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A Guide to Working Virtually

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Until further notice, working virtually will be the 'new normal' for millions globally. As a team that has worked virtually throughout our existence, we thought we'd provide some tips that have served us well.

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Until further notice, working virtually will be the ‘new normal’ for millions globally. As a team that has worked virtually throughout our existence, we thought we’d provide some tips that have served us well.

Yes, rumor has it there is a global ‘bug’ going around and it is affecting the lives and work of just about everyone on this planet in one way or another. In the wake of recent events, one of the most common changes we are seeing is the rapid transitions to remote work forcing us all to start working virtually. In turn, this transition will undoubtedly put extra emphasis on virtual meetings as the main focal point of adjustment for millions of professionals worldwide. While this article won’t help you log into audio for your next zoom meeting (godspeed to you first-timers out there), it will provide some tips for conducting inclusive and productive virtual meetings in a remote workplace. The hope is while we face some uncertain times, our work can still go on (somewhat) as normal as usual while in the safety of our homes.  

Tip #1: It’s okay to over-schedule virtual meetings 

We understand that the traditional sentiment in most workplaces is that meetings can be unnecessary exhaustion of time and resources if overdone. But when working virtually, it becomes a necessity to over-schedule virtual meetings to maintain fluid lines of communication between your workforces. Innovation happens when we are equipped with the ability to interact with others, even if it’s through a weblink. Without the face-to-face energy that transpires when people are in close proximity, scheduling more frequent meetings, especially with a video interface, will help.  

Tip #2: Ask for input… then ask for it again 

While the modern marvels of technology allow work to continue beyond the confines of a traditional office, lines of communication naturally diminish in a remote workplace. Making every second of your virtual meetings count is vital and a huge aspect of that comes down to soliciting input from your attendees. In other words, make sure all the ideas and cards are on the table, both because it’s more inclusive to do so and because it’s more efficient to get all planning accomplished before executing ideas and initiatives. 

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Tip #3: Engage your attendees before and after your meeting 

It is natural for engagement and attention in virtual meetings to diminish in comparison to live ones. Multitasking (an inevitable bi-product of virtual meetings) can reduce productivity by upwards of 40%. Engage your attendees before a virtual meeting by expanding your agenda to address what you hope each individual can contribute to the discussion. From an inclusivity point of view, this will also give the introverts and quieter voices a chance to plan for their contribution. Afterward, you can reach out to the attendees of your meeting individually to get their feedback and ensure they understand the importance of their contributions. You might need to set up an automated system to help remind you of these important tasks because it doesn’t often come naturally.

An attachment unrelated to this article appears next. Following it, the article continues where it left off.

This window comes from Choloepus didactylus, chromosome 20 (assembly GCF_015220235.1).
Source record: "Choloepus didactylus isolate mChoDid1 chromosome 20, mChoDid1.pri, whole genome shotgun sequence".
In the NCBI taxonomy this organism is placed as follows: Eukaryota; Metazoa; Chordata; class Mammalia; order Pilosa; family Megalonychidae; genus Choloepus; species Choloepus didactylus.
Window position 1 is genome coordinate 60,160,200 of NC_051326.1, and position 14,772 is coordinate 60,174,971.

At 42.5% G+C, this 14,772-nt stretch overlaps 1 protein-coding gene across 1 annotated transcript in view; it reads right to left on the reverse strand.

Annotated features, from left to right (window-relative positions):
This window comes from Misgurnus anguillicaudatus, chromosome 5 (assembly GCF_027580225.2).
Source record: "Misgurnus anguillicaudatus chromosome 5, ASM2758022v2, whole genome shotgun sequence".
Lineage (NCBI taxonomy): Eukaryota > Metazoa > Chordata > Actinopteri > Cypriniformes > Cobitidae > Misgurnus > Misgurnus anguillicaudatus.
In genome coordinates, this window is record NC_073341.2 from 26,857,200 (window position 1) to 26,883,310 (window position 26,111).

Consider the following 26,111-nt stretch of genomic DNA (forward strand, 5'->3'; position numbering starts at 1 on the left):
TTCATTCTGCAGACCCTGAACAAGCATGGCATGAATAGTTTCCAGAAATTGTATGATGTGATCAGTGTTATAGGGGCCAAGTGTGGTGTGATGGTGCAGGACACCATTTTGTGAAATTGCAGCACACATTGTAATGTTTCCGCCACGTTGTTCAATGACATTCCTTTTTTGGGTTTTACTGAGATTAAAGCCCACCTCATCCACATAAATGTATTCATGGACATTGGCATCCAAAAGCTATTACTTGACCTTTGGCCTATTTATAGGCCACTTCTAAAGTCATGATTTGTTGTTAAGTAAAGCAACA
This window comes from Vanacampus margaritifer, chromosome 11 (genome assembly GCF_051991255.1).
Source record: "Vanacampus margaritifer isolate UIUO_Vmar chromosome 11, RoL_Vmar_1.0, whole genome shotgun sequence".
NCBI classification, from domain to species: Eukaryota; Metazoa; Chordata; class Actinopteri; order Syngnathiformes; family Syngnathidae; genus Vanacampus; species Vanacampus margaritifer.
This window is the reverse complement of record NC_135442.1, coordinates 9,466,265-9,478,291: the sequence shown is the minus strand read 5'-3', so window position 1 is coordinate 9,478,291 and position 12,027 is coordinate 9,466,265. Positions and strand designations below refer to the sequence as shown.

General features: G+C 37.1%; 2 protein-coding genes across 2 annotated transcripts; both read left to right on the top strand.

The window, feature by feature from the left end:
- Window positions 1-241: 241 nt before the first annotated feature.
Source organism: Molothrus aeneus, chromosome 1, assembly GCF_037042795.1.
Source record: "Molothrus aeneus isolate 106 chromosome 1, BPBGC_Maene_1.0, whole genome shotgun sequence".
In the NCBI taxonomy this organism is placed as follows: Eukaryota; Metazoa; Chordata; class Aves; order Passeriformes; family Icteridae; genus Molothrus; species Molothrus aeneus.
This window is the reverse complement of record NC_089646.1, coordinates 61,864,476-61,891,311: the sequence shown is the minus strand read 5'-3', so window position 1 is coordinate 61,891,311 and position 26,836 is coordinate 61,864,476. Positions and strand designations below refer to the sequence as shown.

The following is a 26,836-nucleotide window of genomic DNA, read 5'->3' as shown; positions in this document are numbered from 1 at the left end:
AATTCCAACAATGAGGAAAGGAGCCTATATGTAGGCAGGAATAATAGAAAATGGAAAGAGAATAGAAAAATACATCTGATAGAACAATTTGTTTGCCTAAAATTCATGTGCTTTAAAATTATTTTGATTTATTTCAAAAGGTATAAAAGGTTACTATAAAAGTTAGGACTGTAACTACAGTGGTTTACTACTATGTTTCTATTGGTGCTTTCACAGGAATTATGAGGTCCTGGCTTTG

*We like this tip so much we think you should consider it even when things (hopefully) return to normal* 


Tip #4: Monitor participation more than usual  

With all the above-mentioned points, it’s important to keep an eye out on participation and be sure to bring out those who don’t traditionally contribute during meetings. As we mentioned, every second of a virtual meeting can be a delicate line between success and a ‘waste of time’. Success is predicated upon keeping a pulse on the proverbial ‘room.’

Tip #5: Insist on using video when working virtually with your teams

From experience, the simple dynamic of adding video to a virtual meeting can do wonders for productivity and engagement. While this may seem trivial, its impact cannot be understated. In areas of the world where others may be using English as a second language, there are already several non-verbal communication cues that are already being lost. Video conferencing helps to close that gap as well as increasing a sense of inclusion on the call.

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Why it’s important to focus on inclusion in the virtual workplace

This rapid shift facing our workplaces adds an extra need for us to incorporate inclusive behavioral tactics to our interactions starting with virtual meetings. Being able to actively and strategically incorporate these behavioral tactics will be crucial to navigating these uncertain times and can be instrumental in expanding your team’s success when things return to the new ‘normal.’  

Finding ways to embed these tactics within our day-to-day is the biggest and most important challenge to overcome. Let us know what you think and share some of your own tips with your fellow readers below! Times like these call for more collaboration than ever. 

Thank you all for reading and sharing. Regardless of these times, our world will always be #bettertogether. Best of luck to everyone for their upcoming virtual meetings!!    

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